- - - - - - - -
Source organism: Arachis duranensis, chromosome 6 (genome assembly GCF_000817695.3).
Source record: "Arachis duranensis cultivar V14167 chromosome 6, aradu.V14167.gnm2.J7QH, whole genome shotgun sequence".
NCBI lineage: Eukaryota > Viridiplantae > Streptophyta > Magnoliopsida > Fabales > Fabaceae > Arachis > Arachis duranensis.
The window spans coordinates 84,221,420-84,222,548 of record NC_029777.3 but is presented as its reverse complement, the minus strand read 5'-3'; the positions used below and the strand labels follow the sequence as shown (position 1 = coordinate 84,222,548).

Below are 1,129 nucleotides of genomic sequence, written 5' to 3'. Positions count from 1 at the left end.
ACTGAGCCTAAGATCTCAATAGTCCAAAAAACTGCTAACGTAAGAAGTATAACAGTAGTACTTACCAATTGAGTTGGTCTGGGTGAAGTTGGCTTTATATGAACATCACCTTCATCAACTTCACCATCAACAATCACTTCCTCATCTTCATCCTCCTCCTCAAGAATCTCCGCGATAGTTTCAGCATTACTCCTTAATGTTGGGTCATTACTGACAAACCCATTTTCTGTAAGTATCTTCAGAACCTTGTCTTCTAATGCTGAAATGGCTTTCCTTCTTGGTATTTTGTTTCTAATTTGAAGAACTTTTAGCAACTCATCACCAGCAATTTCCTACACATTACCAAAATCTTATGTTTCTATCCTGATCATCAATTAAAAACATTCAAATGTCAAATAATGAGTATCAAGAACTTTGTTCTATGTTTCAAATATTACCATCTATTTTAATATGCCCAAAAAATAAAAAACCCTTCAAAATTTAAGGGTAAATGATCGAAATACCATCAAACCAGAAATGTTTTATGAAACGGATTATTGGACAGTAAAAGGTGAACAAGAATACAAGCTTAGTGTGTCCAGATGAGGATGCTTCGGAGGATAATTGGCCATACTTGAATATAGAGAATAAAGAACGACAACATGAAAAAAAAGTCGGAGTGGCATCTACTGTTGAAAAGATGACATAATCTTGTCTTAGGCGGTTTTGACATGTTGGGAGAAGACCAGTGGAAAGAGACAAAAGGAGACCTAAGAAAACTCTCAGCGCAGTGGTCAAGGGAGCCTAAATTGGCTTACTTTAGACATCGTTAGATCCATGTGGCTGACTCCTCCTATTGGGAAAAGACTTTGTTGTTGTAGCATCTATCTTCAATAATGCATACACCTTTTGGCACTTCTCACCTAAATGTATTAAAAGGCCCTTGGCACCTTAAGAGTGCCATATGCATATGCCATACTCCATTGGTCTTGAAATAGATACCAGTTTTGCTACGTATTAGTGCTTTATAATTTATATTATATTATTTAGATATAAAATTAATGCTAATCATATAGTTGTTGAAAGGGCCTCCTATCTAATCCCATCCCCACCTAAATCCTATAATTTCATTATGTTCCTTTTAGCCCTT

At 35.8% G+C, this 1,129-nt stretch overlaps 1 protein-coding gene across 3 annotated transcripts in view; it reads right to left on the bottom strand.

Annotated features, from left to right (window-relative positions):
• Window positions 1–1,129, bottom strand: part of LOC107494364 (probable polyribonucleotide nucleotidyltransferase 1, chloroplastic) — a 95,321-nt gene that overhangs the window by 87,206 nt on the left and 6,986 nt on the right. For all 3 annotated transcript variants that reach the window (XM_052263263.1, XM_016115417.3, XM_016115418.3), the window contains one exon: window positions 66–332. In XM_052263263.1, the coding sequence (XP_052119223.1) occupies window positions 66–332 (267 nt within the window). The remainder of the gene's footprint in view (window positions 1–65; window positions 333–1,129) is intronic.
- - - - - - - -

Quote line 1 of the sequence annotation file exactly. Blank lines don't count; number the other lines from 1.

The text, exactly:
Source organism: Arachis duranensis, chromosome 6 (genome assembly GCF_000817695.3).